Nacarey’s condition was so perplexing, it took several inpatient stays and many months for medical specialists at N.C. Children’s Hospital to determine a diagnosis.

Mystery Solved: Physicians persevere to find diagnosis for Eagle Springs boy

When Nacarey was 11 days old, he became so sick that he had to be airlifted from Pinehurst's Moore Regional Hospital to North Carolina Children's Hospital in Chapel Hill, more than 75 miles away from his hometown of Eagle Springs, North Carolina.

Doctors began working on newborn Nacarey as soon as he arrived. They were able to stabilize him, yet they could not determine what was wrong. All his diagnostic tests came back negative.

Nacarey spent several months in the Children's Hospital's Newborn Critical Care Center when finally his mother, Julie, was able to take him home. But after being home for a couple weeks, Nacarey became so sick he had to return to the Children's Hospital. Once again, all tests came back negative.

And the cycle repeated itself again. Nacarey spent time at the Children's Hospital getting well, went home and then became sick enough to return.

"Every time he would go home, he would get sick again and had to go back," recalls Julie. "The doctor finally told me that 'after all the tests came back negative, we don't know what is wrong with him.' He told me the truth. That just impressed me so much that he said that."

Nacarey's doctors did not give up.

He was finally diagnosed with protein-losing enteropathy, a condition of the gastrointestinal tract resulting in the loss of protein from the body. This condition usually affects adults. It is so rarely seen in children, says Julie, Nacarey was the first child seen with it at N.C. Children's Hospital.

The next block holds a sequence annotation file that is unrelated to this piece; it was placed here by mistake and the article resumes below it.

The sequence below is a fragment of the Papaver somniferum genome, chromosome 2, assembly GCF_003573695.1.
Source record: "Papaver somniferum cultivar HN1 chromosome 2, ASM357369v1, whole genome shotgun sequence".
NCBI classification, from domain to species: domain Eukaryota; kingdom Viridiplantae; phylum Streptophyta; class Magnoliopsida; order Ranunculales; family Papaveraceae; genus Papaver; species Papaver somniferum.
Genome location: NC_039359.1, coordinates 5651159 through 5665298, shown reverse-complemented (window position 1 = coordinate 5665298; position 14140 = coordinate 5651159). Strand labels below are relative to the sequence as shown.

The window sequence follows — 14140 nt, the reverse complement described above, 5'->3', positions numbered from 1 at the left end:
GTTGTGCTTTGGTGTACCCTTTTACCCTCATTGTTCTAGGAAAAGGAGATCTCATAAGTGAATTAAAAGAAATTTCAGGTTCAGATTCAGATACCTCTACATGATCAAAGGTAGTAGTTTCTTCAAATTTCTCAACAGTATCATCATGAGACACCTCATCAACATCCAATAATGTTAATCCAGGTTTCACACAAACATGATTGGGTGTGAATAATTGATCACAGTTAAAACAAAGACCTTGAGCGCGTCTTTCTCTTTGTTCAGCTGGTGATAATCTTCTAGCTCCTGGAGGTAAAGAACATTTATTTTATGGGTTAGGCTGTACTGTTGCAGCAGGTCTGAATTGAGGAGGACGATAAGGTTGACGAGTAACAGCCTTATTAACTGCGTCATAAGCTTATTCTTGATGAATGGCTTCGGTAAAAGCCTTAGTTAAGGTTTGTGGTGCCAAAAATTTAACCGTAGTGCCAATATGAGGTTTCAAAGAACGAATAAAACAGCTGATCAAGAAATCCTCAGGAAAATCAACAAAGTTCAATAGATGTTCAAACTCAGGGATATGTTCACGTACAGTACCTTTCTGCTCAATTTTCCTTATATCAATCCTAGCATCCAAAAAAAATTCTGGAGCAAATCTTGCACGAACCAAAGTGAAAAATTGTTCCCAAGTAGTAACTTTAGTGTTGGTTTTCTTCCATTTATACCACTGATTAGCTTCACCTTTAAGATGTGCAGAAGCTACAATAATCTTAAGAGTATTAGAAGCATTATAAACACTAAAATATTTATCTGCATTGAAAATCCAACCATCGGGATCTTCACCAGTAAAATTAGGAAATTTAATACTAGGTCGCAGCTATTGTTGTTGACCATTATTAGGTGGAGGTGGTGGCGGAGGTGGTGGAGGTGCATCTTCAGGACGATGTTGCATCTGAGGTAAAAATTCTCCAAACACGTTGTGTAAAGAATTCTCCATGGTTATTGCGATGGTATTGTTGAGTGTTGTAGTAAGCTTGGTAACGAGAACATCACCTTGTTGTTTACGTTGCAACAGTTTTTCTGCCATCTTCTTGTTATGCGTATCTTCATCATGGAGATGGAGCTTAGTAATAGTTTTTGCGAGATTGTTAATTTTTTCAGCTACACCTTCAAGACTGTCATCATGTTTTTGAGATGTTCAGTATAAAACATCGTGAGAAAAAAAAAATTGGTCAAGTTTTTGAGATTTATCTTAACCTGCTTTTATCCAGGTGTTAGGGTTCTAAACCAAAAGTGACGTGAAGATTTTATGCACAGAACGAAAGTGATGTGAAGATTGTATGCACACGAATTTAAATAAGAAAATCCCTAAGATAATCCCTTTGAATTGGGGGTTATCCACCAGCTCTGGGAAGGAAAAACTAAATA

Once his care team had a diagnosis, they were able to treat him for it, and Nacarey became much better. Today, Nacarey is a busy 4-year-old who will start kindergarten in the fall. He still needs ongoing treatment, both routine outpatient care and inpatient stays on 6 Children's as needed, but he is getting better. When he gets older, he may need an intestinal transplant. But Julie knows her little boy is in good hands.

"It's really the people that make all the difference," says Julie. "Everyone at UNC has shown us so much love. The doctors and nurses were so careful with him from day one—and they never gave up on him, not once. They've given us the best care, and he’s doing great now because of them."

More about Nacarey

Hometown: Eagle Springs, NC; Moore County — about 150 miles roundtrip
Diagnosis: Protein-losing enteropathy (PLE)
Primary pediatric specialty: Gastroenterology
Other pediatric specialties seen: Endocrinology; recreational therapy
Favorite caregivers: Everyone on 6 Children's
Favorite thing about N.C. Children's Hospital: Mom, Julie, says, "Everyone at the Children’s Hospital, they’re just sweet people. They go all out. We always feel special and very loved.".


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